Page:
I am sure you have heard about the The Carter Center and its fight against Guinea worm. It would be great to have a podcast about the Guinea worm topic since its said that this will be the second disease (the first parasitic disease) to be eradicated. And the first disease eradicated without the use of a vaccine.

Greetings from Germany


Jim writes:


What a terrific cohesive and comprehensive approach to hookworms. Such a delicate handling of the political and social issues, too. You may receive some response from listeners upset about the civil war and slavery and southern lethargy, but hopefully it will be balanced by positive reactions.

I just finished an article about a visit to Biloxi, Mississippi, in an 1865 edition of Harpers Weekly Magazine that talked about the lethargy that infects not only locals but visitors, too, referring more to the weather, I suppose, than parasites. Even in the 60's while living in California folks would refer to the much slower pace of life and speach in the South that supposedly derived from culture and weather. Interesting idea that parasite-derived group actiivity or mores might lead to social changes that perpetuate it.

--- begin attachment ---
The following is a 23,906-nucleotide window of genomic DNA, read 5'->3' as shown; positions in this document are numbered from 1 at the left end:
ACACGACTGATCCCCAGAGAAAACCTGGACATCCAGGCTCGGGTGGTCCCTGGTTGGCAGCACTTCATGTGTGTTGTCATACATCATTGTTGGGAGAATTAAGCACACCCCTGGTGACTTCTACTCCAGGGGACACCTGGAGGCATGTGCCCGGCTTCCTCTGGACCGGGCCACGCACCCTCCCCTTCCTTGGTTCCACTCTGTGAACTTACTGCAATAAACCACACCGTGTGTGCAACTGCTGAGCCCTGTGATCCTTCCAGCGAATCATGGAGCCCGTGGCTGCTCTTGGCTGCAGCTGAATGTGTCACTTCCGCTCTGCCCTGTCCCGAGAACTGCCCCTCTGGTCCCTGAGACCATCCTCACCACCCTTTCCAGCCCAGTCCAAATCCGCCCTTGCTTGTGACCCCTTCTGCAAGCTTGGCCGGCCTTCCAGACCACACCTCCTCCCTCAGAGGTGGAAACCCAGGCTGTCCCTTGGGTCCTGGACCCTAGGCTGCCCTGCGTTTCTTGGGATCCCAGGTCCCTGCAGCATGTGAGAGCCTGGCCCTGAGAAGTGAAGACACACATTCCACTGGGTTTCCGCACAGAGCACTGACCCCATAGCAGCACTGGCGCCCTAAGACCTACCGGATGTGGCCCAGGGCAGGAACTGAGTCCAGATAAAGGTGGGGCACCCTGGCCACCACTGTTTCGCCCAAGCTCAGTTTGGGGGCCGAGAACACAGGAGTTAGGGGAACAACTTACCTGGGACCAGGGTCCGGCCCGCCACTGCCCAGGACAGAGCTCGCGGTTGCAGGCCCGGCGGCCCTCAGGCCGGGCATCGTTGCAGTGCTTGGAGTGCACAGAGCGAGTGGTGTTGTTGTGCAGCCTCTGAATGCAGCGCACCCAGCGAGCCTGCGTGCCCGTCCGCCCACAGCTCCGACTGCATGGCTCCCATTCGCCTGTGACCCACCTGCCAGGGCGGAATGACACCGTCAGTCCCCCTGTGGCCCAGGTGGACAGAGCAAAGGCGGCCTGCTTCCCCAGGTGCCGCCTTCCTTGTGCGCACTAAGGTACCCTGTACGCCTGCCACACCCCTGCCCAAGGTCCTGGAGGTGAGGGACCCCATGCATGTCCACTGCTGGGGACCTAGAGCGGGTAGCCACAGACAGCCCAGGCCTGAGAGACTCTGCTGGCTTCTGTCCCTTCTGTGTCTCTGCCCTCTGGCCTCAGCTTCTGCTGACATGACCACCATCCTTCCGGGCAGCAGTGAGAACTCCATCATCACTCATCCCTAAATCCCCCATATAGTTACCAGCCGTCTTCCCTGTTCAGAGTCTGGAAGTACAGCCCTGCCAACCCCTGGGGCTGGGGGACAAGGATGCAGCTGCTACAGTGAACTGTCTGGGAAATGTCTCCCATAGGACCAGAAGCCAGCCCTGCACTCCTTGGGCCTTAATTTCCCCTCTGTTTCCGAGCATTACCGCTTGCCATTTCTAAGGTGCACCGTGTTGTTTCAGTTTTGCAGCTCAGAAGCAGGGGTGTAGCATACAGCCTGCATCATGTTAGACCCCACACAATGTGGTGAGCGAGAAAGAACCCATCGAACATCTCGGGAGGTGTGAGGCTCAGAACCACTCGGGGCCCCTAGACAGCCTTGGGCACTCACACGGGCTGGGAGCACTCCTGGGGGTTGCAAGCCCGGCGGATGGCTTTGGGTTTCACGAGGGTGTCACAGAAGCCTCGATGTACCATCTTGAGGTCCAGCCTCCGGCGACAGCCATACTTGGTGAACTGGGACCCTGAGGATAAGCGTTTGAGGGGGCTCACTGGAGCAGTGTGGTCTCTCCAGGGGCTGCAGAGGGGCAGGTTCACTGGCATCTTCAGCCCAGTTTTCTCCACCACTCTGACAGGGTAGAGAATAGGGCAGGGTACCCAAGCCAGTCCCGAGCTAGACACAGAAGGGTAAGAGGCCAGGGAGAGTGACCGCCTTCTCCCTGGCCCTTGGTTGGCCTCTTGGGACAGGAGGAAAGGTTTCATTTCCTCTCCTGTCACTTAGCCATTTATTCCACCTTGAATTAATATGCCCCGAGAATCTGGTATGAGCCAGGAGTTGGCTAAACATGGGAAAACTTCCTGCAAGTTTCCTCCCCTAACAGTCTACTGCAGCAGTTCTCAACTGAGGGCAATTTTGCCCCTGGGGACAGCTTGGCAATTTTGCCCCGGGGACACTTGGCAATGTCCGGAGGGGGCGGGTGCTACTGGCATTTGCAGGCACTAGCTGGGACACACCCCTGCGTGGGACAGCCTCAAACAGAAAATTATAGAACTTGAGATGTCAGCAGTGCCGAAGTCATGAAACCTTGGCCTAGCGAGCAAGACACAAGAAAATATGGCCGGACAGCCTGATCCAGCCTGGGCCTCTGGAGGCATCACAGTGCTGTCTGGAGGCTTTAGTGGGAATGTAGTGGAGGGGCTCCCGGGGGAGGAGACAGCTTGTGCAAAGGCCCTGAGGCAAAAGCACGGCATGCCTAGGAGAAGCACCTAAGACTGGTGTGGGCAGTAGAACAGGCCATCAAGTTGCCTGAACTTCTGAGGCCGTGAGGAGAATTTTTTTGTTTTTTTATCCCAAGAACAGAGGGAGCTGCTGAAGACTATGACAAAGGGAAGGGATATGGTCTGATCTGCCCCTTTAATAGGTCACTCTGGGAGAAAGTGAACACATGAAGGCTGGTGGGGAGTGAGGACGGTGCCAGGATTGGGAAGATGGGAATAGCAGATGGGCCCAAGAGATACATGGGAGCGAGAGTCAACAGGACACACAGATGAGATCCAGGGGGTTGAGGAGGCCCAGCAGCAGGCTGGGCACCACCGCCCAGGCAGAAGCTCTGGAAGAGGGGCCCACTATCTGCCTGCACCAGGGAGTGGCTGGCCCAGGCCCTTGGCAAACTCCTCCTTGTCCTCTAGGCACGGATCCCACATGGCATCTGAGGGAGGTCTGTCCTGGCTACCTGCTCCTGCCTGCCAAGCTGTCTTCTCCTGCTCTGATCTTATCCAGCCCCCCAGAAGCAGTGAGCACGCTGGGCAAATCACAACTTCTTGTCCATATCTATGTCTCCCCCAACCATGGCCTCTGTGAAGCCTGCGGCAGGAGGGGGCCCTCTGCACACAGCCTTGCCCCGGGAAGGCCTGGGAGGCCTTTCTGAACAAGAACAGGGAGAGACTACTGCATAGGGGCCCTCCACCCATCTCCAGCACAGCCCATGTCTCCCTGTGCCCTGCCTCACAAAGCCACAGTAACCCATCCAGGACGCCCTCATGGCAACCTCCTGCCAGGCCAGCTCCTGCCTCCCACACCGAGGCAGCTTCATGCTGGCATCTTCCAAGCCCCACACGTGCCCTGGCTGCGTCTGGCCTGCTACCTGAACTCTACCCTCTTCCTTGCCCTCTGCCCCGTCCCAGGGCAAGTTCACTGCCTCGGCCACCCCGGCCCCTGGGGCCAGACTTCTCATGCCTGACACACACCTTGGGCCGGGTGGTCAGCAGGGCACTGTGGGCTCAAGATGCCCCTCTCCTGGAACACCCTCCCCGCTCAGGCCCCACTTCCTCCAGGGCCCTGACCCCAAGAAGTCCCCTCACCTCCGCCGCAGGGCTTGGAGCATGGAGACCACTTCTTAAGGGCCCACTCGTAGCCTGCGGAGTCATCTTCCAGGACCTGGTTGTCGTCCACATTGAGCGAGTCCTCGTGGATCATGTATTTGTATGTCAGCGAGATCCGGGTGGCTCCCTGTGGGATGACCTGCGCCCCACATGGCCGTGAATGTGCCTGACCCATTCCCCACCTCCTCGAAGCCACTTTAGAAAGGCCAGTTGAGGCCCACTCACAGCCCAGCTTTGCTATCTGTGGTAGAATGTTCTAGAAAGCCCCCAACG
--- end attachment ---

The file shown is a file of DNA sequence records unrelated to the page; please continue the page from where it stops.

Thanks for a terrific netcast. Looking forward to the rest of the story.

Smithfield, VA

David writes:

Love the show....

This delightful book has a section that is germane to your show and you might want to quote a few lines and discuss.

It details the occupation of Tongue examiner of pigs who would look for signs of parasite infection and sometimes cover it up.

Also....I have been a victim of Giardia three times as I was outdoor type of fellow who had a dog I traveled with extensively.

I got the classic symptoms each time: Painful abdomen often after eating, foul smelling stools that persisted, changes in stools consistency and color and it lasts until some form of treatment
Round one cured by Flagyl aka Metronidazole

Round two cured by Wheat Germ and I mean cured followed by Flagyl

Round three cured by Wheat Germ alone.

some research is here

here is a health page recommendation

scroll down for wheat germ



Jeannine writes: